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    ABSTRACT: Background Neutrophils (PMN) are the first cells to infiltrate the lung after infection, and they play a significant protective role in the elimination of pathogen, by releasing preformed oxidants and proteolytic enzymes from granules and generating ROS, thus limiting inflammation by succumbing to apoptosis. In a previous study, we found marked differences in ROS-induced apoptosis between two Mycobacterium tuberculosis (Mtb) strains, M and Ra, representative of widespread Mtb families in South America, i.e. Haarlem and Latin-American Mediterranean (LAM), being strain M able to generate further drug resistance and to disseminate aggressively. Methods In this study we evaluate the nature of bacteria-PMN interaction by assessing ROS production, apoptosis, lipid raft coalescence, and phagocytosis induced by Mtb strains. Results Dectin-1 and TLR2 participate in Mtb-induced ROS generation and apoptosis in PMN involving p38 MAPK and Syk activation with the participation of a TLR2-dependent coalescence of lipid rafts. Further, ROS production occurs during the phagocytosis of non-opsonized bacteria and involves α-glucans on the capsule. In contrast, strain M lacks the ability to induce ROS because of: 1) a reduced phagocytosis and 2) a failure in coalescence of lipid raft. Conclusions The differences in wall composition could explain the success of some strains which stay unnoticed by the host through inhibition of apoptosis and ROS but making possible its replication inside PMN as a potential evasion mechanism. Innate immune responses elicited by Mtb strain-to-strain variations need to be considered in TB vaccine development.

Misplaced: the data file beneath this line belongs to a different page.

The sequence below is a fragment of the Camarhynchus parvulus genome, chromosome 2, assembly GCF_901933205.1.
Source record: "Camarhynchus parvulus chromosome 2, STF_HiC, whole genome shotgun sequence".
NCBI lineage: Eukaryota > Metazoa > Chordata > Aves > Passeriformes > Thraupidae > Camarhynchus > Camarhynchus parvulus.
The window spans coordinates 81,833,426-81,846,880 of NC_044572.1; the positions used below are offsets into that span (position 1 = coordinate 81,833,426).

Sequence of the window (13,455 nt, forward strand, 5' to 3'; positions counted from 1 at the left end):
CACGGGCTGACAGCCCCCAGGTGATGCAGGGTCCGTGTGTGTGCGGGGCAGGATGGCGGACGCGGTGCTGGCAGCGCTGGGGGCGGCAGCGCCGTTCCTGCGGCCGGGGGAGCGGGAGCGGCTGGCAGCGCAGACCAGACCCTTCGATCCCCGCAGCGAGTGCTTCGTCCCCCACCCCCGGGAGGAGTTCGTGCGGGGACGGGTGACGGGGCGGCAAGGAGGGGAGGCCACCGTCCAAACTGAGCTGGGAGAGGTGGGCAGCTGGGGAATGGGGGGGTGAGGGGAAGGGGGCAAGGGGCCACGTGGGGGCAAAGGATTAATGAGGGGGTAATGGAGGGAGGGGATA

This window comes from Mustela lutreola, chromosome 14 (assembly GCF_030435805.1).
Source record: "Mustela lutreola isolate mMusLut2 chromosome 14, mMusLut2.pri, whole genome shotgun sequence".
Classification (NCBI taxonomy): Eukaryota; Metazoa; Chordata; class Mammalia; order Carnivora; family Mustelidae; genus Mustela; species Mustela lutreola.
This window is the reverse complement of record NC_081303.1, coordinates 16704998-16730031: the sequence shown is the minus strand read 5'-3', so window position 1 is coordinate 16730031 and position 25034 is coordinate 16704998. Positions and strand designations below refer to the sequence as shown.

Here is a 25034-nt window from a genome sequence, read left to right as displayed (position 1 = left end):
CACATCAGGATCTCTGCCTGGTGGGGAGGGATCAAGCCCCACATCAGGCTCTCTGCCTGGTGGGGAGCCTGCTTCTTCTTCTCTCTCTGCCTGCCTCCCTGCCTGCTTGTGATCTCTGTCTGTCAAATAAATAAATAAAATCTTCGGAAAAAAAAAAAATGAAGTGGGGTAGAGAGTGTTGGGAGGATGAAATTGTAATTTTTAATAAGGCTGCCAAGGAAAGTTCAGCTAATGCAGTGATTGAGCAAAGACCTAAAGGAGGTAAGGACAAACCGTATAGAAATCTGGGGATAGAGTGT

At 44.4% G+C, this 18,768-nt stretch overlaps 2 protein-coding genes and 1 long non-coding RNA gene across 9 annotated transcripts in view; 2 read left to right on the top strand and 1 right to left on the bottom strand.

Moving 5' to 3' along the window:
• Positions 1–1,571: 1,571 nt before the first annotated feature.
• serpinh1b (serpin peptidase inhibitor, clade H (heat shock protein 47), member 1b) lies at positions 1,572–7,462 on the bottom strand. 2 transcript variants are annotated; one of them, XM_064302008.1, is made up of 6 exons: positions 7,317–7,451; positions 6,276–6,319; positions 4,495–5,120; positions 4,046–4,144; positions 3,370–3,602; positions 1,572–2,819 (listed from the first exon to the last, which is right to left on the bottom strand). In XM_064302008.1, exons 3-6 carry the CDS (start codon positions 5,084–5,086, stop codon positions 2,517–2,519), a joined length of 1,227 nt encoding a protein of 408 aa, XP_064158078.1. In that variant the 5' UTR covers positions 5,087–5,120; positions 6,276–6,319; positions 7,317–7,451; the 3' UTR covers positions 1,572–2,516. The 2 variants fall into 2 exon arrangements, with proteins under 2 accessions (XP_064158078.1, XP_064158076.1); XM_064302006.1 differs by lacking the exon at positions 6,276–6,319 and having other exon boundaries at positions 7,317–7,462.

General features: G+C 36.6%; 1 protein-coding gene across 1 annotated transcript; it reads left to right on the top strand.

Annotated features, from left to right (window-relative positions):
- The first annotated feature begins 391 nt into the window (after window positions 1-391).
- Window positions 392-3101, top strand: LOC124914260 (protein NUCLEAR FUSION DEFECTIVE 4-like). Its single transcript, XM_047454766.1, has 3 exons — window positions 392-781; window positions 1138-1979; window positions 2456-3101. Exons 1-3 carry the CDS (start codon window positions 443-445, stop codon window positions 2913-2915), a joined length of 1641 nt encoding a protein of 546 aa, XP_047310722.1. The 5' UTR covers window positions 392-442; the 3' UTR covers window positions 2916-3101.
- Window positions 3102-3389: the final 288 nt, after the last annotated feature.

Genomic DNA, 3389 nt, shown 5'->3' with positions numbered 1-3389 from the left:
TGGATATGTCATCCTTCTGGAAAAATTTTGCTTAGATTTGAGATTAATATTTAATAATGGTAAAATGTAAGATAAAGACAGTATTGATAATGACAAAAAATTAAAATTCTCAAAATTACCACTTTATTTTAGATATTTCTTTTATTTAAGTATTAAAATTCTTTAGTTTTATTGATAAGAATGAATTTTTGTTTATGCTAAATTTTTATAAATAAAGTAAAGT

BMC Infectious Diseases 05/2014; 14(1):262. DOI:10.1186/1471-2334-14-262 · 2.61 Impact Factor
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    • "To take into consideration the externalities associated with the treatment of infectious diseases and assess how disease spreads and resistance emerges under various drug deployment policies, we extend the simplest general disease model (SIS) [3] [18] that allows for treatment with more than one different drug to include the emergence and evolution of resistance to a drug (for a similar models see [12] [24]). "
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    ABSTRACT: The efficacy of scarce drugs for many infectious diseases is threatened by the emergence and spread of resistance. Multiple studies show that available drugs should be used in a socially optimal way to contain drug resistance. This paper studies the tradeoff between risk of drug resistance and operational costs when using multiple drugs for a specific disease. Using a model for disease transmission and resistance spread, we show that treatment with multiple drugs, on a population level, results in better resistance-related health outcomes, but more interestingly, the marginal benefit decreases as the number of drugs used increases. We compare this benefit with the corresponding change in procurement and safety stock holding costs that result from higher drug variety in the supply chain. Using a large-scale simulation based on malaria transmission dynamics, we show that disease prevalence seems to be a less important factor when deciding the optimal width of drug assortment, compared to the duration of one episode of the disease and the price of the drug(s) used. Our analysis shows that under a wide variety of scenarios for disease prevalence and drug cost, it is optimal to simultaneously deploy multiple drugs in the population. If the drug price is high, large volume purchasing discounts are available, and disease prevalence is high, it may be optimal to use only one drug. Our model lends insights to policy makers into the socially optimal size of drug assortment for a given context.
    Socio-Economic Planning Sciences 09/2013; 47(3):158–171. DOI:10.1016/j.seps.2013.04.001